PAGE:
At the end of 2017, we said:
There will be a debate about whether or not and how to regulate Facebook, Google and Twitter. The concern is about the power of their algorithms to determine what we see, especially regarding political ads and the veracity of the news delivered to each of us. The three major platforms have not disclosed specifics but have committed to working to increase transparency and prevent completely false and irresponsible content from being perceived as real news. The underlying questions are: "Has big tech gotten too powerful?" and "Can the major players truly clamp down on the false narratives spread on their platform?" and "How can Congress find a way to regulate them to prevent it from happening in the future?" Expect Congress to continue to hold hearings on the subject – just don’t expect any agreement on the answers before 2018’s midterm elections. (Net neutrality, another issue that also involves big tech, will be an additional source of debate and contention.)We've already seen a lot of media coverage and Congressional hearings about the unchecked power of algorithms, and the havoc they can wreak. (I feel like I'm writing about a supervillain in a Marvel movie.)
We've seen a big tech backlash from the usual sources but now we're seeing it from otherwise free-market conservatives. Check out this New York Times article: "New Foils for the Right: Google and Facebook" (print headline: "Conservatives Find New Foil in Culture Wars: Silicon Valley" -- still not sure why The Times and other outlets don't let you search using the print headline but that's a topic for another blog post).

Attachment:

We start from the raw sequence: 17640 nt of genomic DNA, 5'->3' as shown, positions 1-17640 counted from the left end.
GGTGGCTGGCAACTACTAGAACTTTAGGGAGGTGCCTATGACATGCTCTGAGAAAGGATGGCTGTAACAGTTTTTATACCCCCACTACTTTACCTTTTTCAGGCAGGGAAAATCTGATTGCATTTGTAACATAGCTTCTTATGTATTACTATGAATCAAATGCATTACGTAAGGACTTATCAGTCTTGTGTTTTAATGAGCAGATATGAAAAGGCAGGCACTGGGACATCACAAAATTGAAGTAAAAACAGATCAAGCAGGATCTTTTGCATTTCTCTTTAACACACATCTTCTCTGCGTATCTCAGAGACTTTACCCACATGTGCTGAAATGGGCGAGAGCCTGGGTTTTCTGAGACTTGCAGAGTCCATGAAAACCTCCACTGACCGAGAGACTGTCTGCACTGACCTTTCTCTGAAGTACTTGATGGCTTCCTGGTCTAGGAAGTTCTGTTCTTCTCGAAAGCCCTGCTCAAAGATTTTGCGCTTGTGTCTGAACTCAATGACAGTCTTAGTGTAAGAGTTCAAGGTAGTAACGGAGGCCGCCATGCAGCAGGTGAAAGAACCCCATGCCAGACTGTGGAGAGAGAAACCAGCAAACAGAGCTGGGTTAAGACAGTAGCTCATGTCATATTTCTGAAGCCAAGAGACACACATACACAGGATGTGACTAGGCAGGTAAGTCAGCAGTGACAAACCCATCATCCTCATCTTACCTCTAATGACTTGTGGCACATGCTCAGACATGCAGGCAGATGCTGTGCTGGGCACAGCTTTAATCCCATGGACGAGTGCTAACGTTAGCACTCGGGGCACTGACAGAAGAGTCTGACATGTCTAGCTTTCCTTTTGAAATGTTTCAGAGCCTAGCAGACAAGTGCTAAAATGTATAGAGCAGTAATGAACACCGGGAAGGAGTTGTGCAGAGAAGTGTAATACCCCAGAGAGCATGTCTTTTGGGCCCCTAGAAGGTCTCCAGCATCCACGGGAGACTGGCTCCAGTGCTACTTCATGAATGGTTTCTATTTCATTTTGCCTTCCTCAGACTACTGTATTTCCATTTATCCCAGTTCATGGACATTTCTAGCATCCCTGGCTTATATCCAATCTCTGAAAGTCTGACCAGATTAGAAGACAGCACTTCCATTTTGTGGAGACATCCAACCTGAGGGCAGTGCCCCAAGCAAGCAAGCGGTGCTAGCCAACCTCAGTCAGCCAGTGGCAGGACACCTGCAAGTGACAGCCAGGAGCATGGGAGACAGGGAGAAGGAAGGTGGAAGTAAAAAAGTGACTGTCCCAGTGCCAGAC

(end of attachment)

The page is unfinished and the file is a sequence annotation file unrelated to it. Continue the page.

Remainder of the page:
The article uses a soon-to-released documentary, "The Creepy Line" that looks at possible censorship of right-wing views as part of the ongoing culture wars.
Right now, with the left saying Google, Facebook and Twitter aren't doing to enough to prevent cyberbullying and misinformation and now the right saying those big tech companies are being too aggressive in sidelining views from the right -- big tech is between a rock and a hard place.
It's hard to fend off attacks from both sides. Do too much, and one side complains. Back off a bit, and the other side now complains.
From our perspective, the real problem is there's never going to be a solution that fully satisfies critics on both sides. It will be a challenge for big tech to head things off with internal tweaks to their algorithms if only because the outside world (us) won't really see the impact of those tweaks. And Congress has shown itself unable to figure out a solution it can impose.
We expect this to be a big issue that doesn't really go away. It certainly won't go away during the build-up to the 2018 midterm elections. And it won't go away Nov. 7, 2018, the day after the midterm elections when cable reporters start talking about the 2020 elections.